Math Is Fun Forum
  Discussion about math, puzzles, games and fun.   Useful symbols: ÷ × ½ √ ∞ ≠ ≤ ≥ ≈ ⇒ ± ∈ Δ θ ∴ ∑ ∫ • π ƒ -¹ ² ³ °

You are not logged in.

#1 2019-04-19 03:22:54

!nval!d_us3rnam3
Member
Registered: 2017-03-18
Posts: 46

Complex complex number problem

Hello there! I haven't been here in a long time.

Find all possible integer values of $n$ such that the following system of equations has a solution for z:

z^n = 1,
(z + 1/z)^n = 1.

I'm not sure at all where to start; can you explain how to go about the harder bits?
Thanks!

Last edited by !nval!d_us3rnam3 (2019-04-19 03:23:57)


"If we wanna be great, we can't just sit on our hands" - 2017 NFL Bears draft

Offline

#2 2019-04-20 03:00:19

!nval!d_us3rnam3
Member
Registered: 2017-03-18
Posts: 46

Re: Complex complex number problem

Bump this thread; can anyone help?


"If we wanna be great, we can't just sit on our hands" - 2017 NFL Bears draft

Offline

#3 2019-04-20 04:15:56

bob bundy
Administrator
Registered: 2010-06-20
Posts: 8,541

Re: Complex complex number problem

Hi,

I've been hoping someone else would make a suggestion here.  The first equation alone gives the nth roots of 1.  In an Argand diagram, draw a unit circle around the origin and mark off points every 2π/n radians

Obviously you need more ... I'll keep thinking.

Bob


Children are not defined by school ...........The Fonz
You cannot teach a man anything;  you can only help him find it within himself..........Galileo Galilei
Sometimes I deliberately make mistakes, just to test you!  …………….Bob Bundy smile

Offline

#4 2019-04-20 04:50:35

!nval!d_us3rnam3
Member
Registered: 2017-03-18
Posts: 46

Re: Complex complex number problem

Should I just use roots of unity on the first equation? We don't have a definitive value for n, though...
People are saying to try proving that 1/z is equal to the conjugate of z. Is that possible? Can you show me how?


"If we wanna be great, we can't just sit on our hands" - 2017 NFL Bears draft

Offline

#5 2019-04-20 06:15:45

bob bundy
Administrator
Registered: 2010-06-20
Posts: 8,541

Re: Complex complex number problem

Oh, that's interesting.

Let's say z = a + ib.

If z lies on that unit circle then a^2 + b^2 = 1

1/z = 1/(a + ib) = (a - ib)/((a + ib)(a - ib)) =  (a - ib)/(a^2 + b^2) = a - ib

So, yes, once equation 1 is given, 1/z is the conjugate of z.

Bob


Children are not defined by school ...........The Fonz
You cannot teach a man anything;  you can only help him find it within himself..........Galileo Galilei
Sometimes I deliberately make mistakes, just to test you!  …………….Bob Bundy smile

Offline

#6 2019-04-20 06:21:26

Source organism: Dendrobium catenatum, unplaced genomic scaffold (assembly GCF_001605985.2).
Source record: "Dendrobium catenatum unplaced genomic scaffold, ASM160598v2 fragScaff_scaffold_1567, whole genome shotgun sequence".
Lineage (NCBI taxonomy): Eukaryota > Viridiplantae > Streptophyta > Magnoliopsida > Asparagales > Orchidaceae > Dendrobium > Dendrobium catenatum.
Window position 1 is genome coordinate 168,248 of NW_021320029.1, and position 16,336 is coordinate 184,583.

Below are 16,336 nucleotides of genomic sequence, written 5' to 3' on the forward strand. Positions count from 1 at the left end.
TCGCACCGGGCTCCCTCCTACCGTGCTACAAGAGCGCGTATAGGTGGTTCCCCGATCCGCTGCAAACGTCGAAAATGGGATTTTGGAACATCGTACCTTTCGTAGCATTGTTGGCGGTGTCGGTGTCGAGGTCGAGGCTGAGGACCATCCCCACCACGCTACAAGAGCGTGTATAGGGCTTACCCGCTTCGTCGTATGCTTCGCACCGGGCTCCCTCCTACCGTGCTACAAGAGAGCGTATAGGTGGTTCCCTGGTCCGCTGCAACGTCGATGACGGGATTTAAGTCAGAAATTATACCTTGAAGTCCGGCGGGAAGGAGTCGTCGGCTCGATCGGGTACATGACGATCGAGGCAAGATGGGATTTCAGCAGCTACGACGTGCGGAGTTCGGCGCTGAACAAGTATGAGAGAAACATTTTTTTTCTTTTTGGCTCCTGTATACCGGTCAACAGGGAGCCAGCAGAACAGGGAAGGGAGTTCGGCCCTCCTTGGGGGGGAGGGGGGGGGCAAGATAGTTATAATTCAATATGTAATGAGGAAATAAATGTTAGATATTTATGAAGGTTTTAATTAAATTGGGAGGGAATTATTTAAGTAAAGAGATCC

!nval!d_us3rnam3
Member
Registered: 2017-03-18
Posts: 46

Re: Complex complex number problem

That's great!
Can you help with the rest of the problem? I'm kind of still stuck.


"If we wanna be great, we can't just sit on our hands" - 2017 NFL Bears draft

Offline

#7 2019-04-20 07:36:11

bob bundy
Administrator
Registered: 2010-06-20
Posts: 8,541

Re: Complex complex number problem

I've realised that I've been assuming that n > 0.

Let's stick with that for the moment. 

The first equation fixes z as any of the nth roots of 1 and that will work for any n > 0.

The second equation becomes ( as a + ib + a - ib = 2a ) .... (2a)^n = 1 which implies a = 1/2 and therefore b = √3/2 .  This equation also has these solutions for all n > 0.

Now to consider other values of n.

If n = 0, and as anything to the power zero is 1, we still have solutions.

If n < o.      What ?

The first equation can be re written as (1/z)^positive integer = 1 let's say (1/z)^m = 1 where m >0

Have to go back to pencil and paper to explore some more. Continued in next post.

B


Children are not defined by school ...........The Fonz
You cannot teach a man anything;  you can only help him find it within himself..........Galileo Galilei
Sometimes I deliberately make mistakes, just to test you!  …………….Bob Bundy smile

Offline

#8 2019-04-20 07:49:55

bob bundy
Administrator
Registered: 2010-06-20
Posts: 8,541

Re: Complex complex number problem

Let's say w^m = 1 where w = 1/z

By the same argument w is a root of 1, so w = a + ib where a^2 + b^2 = 1, and z + 1/z = 2a again.

Seems to me n can be any integer.

Is any of this correct?  Now I'm worried my whole reasoning is faulty.  I guess that's why I originally hoped someone else would do this question for us.

Still thinking ?

Bob


Children are not defined by school ...........The Fonz
You cannot teach a man anything;  you can only help him find it within himself..........Galileo Galilei
Sometimes I deliberately make mistakes, just to test you!  …………….Bob Bundy smile

Offline

#9 2019-04-20 08:06:13

!nval!d_us3rnam3
Member
Registered: 2017-03-18
Posts: 46

Re: Complex complex number problem

I got the same thing. That means either we're both right or we're both wrong.
I used the fact that 1/z = conjugate(z) on the second equation, and got a=1/2. Not sure what I'd do with that; people are talking about that too, but haven't said much else.


"If we wanna be great, we can't just sit on our hands" - 2017 NFL Bears draft

Offline

#10 2019-04-20 08:10:15

bob bundy
Administrator
Registered: 2010-06-20
Posts: 8,541

Re: Complex complex number problem

Ok.  I think I have it.

If z = 1/2 + √3/2 i then 'n' isn't any value.  Specially it is 6 because only this complex number raised to the power 6 (or any higher multiple of 6) will actually give 1.  Use the angle made with the X axis ... It's π/3 so needs six of these to make 2π.

So, best answer I can come up with: n must be a multiple of 6.

I think I can sleep on that.

Bob


Children are not defined by school ...........The Fonz
You cannot teach a man anything;  you can only help him find it within himself..........Galileo Galilei
Sometimes I deliberately make mistakes, just to test you!  …………….Bob Bundy smile

Offline

Board footer

Powered by FluxBB